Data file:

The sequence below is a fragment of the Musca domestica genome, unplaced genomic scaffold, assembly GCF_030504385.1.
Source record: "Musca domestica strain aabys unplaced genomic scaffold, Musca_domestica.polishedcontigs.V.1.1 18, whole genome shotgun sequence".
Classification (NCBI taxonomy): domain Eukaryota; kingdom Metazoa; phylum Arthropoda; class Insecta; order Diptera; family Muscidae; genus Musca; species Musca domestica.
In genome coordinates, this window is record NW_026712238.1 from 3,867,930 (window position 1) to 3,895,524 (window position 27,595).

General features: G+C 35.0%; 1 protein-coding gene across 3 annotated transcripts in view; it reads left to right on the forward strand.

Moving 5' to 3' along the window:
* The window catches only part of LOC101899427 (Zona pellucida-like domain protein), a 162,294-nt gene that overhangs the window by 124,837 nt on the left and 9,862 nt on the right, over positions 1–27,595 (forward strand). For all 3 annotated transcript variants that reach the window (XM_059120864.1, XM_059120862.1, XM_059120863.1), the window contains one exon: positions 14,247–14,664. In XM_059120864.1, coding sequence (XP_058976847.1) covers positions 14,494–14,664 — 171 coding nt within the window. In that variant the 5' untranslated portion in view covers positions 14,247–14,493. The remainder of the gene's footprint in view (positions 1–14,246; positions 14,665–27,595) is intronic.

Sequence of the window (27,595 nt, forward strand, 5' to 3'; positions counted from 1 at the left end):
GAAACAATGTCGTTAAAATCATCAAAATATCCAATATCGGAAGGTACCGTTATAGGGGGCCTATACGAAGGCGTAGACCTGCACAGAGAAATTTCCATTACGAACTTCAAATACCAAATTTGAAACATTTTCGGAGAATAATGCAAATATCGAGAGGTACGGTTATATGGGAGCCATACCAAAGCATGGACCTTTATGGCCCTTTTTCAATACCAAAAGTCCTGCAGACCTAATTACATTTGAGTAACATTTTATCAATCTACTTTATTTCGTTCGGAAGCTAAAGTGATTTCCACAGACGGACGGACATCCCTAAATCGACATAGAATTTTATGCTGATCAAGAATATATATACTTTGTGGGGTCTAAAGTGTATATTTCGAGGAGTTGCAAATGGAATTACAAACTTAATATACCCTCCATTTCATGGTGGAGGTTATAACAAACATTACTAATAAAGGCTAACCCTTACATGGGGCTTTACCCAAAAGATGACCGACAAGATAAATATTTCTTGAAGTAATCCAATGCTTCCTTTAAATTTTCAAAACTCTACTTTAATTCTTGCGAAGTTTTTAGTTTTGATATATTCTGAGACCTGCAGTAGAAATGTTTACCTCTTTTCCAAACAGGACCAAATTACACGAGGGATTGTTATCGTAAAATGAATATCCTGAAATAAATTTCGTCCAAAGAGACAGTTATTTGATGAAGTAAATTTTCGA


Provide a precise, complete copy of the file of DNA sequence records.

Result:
The sequence below is a fragment of the Musca domestica genome, unplaced genomic scaffold, assembly GCF_030504385.1.
Source record: "Musca domestica strain aabys unplaced genomic scaffold, Musca_domestica.polishedcontigs.V.1.1 18, whole genome shotgun sequence".
Classification (NCBI taxonomy): domain Eukaryota; kingdom Metazoa; phylum Arthropoda; class Insecta; order Diptera; family Muscidae; genus Musca; species Musca domestica.
In genome coordinates, this window is record NW_026712238.1 from 3,867,930 (window position 1) to 3,895,524 (window position 27,595).

General features: G+C 35.0%; 1 protein-coding gene across 3 annotated transcripts in view; it reads left to right on the forward strand.

Moving 5' to 3' along the window:
* The window catches only part of LOC101899427 (Zona pellucida-like domain protein), a 162,294-nt gene that overhangs the window by 124,837 nt on the left and 9,862 nt on the right, over positions 1–27,595 (forward strand). For all 3 annotated transcript variants that reach the window (XM_059120864.1, XM_059120862.1, XM_059120863.1), the window contains one exon: positions 14,247–14,664. In XM_059120864.1, coding sequence (XP_058976847.1) covers positions 14,494–14,664 — 171 coding nt within the window. In that variant the 5' untranslated portion in view covers positions 14,247–14,493. The remainder of the gene's footprint in view (positions 1–14,246; positions 14,665–27,595) is intronic.

Sequence of the window (27,595 nt, forward strand, 5' to 3'; positions counted from 1 at the left end):
GAAACAATGTCGTTAAAATCATCAAAATATCCAATATCGGAAGGTACCGTTATAGGGGGCCTATACGAAGGCGTAGACCTGCACAGAGAAATTTCCATTACGAACTTCAAATACCAAATTTGAAACATTTTCGGAGAATAATGCAAATATCGAGAGGTACGGTTATATGGGAGCCATACCAAAGCATGGACCTTTATGGCCCTTTTTCAATACCAAAAGTCCTGCAGACCTAATTACATTTGAGTAACATTTTATCAATCTACTTTATTTCGTTCGGAAGCTAAAGTGATTTCCACAGACGGACGGACATCCCTAAATCGACATAGAATTTTATGCTGATCAAGAATATATATACTTTGTGGGGTCTAAAGTGTATATTTCGAGGAGTTGCAAATGGAATTACAAACTTAATATACCCTCCATTTCATGGTGGAGGTTATAACAAACATTACTAATAAAGGCTAACCCTTACATGGGGCTTTACCCAAAAGATGACCGACAAGATAAATATTTCTTGAAGTAATCCAATGCTTCCTTTAAATTTTCAAAACTCTACTTTAATTCTTGCGAAGTTTTTAGTTTTGATATATTCTGAGACCTGCAGTAGAAATGTTTACCTCTTTTCCAAACAGGACCAAATTACACGAGGGATTGTTATCGTAAAATGAATATCCTGAAATAAATTTCGTCCAAAGAGACAGTTATTTGATGAAGTAAATTTTCGA